It should come as a surprise to no one, but according to an initial report by ABC 4, City Creek isn’t helping surrounding businesses.
ABC’s article seems to be as much a rough collection of notes as an actual news report, but the main idea it’s trying to convey is that since the opening of City Creek, most other area businesses have returned to their pre-City Creek activity levels.
The article points out that the surrounding businesses haven’t necessarily been hurt by City Creek. However, as an engine of widespread and overall downtown growth in Salt Lake, City Creek already appears to be failing.
As I mentioned above, this fact should surprise no one. Some buildings and developments are designed to disperse people into surrounding areas. Others are designed to contain people within a boundary. Malls — even the best of them — inherently fall into the latter category.
Obviously, the long-term impact of City Creek remains to be seen. However, for the time being it appears that the benefits of LDS Church’s $2 billion “investment” in downtown Salt Lake City may be limited to the actual mall facilities themselves.
This news should serve as a major wake up call to Provo. There are people in Provo who would like to see a City Creek-style development in downtown Provo. I’d certainly love to see a major financial investment in downtown, but as City Creek demonstrates, there are better development models to use than malls. In general, any downtown development should be undertaken with an eye to dispersing pedestrian traffic through both new and existing spaces.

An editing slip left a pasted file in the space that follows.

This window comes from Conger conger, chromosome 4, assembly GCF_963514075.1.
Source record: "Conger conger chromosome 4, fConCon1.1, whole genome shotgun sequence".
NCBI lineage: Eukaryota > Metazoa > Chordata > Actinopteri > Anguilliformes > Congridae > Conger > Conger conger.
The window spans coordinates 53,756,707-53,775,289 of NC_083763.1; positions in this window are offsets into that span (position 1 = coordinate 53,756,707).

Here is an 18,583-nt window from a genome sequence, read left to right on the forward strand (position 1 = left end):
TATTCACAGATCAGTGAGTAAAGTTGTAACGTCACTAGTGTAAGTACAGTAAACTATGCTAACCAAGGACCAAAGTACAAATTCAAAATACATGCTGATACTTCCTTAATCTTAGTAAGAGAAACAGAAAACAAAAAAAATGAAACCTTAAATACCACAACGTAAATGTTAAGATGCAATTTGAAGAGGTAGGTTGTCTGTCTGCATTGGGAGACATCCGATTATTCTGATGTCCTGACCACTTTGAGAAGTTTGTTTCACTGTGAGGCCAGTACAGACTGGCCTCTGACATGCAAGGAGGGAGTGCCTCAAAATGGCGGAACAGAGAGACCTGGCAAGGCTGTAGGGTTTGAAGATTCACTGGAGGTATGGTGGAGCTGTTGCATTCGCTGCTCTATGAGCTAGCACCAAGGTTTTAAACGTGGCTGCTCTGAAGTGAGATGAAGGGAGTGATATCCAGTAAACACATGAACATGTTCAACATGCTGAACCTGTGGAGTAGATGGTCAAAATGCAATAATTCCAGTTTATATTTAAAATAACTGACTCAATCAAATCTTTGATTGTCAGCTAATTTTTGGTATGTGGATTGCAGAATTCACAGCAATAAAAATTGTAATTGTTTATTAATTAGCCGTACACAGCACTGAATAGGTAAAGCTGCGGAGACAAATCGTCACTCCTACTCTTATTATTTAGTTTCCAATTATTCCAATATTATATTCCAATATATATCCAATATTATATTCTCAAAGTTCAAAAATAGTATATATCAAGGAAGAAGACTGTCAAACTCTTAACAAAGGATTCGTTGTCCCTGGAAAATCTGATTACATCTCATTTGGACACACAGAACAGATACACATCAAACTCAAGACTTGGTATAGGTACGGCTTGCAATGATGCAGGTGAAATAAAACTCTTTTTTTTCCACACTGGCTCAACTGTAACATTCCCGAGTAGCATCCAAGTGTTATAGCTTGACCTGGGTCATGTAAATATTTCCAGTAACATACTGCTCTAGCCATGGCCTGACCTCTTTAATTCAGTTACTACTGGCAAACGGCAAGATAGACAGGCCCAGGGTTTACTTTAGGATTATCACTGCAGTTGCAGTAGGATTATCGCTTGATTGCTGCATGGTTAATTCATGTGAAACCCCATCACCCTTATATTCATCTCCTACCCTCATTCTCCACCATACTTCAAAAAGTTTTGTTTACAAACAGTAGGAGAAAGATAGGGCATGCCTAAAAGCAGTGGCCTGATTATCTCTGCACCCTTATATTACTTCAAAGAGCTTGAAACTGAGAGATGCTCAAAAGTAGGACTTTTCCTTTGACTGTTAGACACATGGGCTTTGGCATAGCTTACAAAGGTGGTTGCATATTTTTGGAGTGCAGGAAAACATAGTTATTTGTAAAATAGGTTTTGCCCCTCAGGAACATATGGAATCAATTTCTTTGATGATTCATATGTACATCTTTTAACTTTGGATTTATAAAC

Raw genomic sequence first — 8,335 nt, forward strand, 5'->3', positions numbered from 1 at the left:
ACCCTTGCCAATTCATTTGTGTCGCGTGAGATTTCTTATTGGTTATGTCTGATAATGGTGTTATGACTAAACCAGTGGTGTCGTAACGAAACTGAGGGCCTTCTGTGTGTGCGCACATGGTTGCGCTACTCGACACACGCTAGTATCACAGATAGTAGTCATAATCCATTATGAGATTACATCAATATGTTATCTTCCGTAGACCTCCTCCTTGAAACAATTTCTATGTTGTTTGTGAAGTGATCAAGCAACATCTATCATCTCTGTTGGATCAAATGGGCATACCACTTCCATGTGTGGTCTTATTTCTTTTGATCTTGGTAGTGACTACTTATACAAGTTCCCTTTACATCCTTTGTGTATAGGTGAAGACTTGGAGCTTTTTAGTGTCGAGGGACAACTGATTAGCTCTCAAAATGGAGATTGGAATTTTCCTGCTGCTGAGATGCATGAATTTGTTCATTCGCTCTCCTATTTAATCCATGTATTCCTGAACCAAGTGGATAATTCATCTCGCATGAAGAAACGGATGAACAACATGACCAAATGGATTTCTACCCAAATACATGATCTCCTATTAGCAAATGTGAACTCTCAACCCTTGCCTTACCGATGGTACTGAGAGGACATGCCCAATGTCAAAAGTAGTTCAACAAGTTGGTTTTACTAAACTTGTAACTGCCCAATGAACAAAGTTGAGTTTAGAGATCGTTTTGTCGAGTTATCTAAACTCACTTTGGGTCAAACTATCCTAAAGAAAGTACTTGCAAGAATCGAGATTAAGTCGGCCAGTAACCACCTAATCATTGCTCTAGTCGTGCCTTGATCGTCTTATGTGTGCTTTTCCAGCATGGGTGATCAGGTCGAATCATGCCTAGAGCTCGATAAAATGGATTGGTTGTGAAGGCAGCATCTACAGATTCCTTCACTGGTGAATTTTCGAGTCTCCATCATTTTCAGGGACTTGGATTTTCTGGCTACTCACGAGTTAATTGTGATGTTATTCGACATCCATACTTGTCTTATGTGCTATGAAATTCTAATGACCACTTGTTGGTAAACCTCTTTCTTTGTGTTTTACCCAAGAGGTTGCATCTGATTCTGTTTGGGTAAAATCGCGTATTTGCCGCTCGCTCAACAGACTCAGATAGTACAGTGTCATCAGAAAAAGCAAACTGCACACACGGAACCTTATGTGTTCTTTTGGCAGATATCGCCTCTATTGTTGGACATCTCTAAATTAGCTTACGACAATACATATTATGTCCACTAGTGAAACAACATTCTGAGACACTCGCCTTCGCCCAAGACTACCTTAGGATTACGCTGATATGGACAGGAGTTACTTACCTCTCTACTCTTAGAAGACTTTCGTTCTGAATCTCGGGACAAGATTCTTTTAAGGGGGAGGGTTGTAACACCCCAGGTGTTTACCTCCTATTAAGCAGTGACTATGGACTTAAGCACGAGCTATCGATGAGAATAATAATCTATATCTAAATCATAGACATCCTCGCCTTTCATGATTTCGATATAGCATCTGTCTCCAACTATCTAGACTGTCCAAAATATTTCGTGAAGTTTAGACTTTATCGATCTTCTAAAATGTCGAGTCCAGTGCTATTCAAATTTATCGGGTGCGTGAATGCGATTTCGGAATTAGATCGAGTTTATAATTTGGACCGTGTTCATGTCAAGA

ABC’s report may also foreshadow the what is about to happen with the upcoming Tabernacle Temple and the Utah Valley Convention Center: these two developments may ultimately contain their users, rather than dispersing them into downtown. Sadly, no one seems to be seriously considering this very real possibility.
However, City Creek demonstrates that wide-eyed optimism and a mountain of cash simply aren’t enough. Indeed, I can envision a few years from now ABC running almost the exact same report, but with the words “City Creek” replaced by the words “Provo City Center Temple.” And in the case of the temple, it won’t aim to generate any significant income on its own — unlike City Creek — meaning the economic benefits may be fewer than many people hope.
The heartbreaking thing about this whole issue is that unlike Salt Lake City, Provo’s downtown development still has the potential to avoid the the inadequacies of City Creek, but we nevertheless seem to be marching in that direction anyway. Ultimately, there’s no reason to be pessimistic about downtown Provo, but we’d be fools to ignore evidence that may very well spell trouble.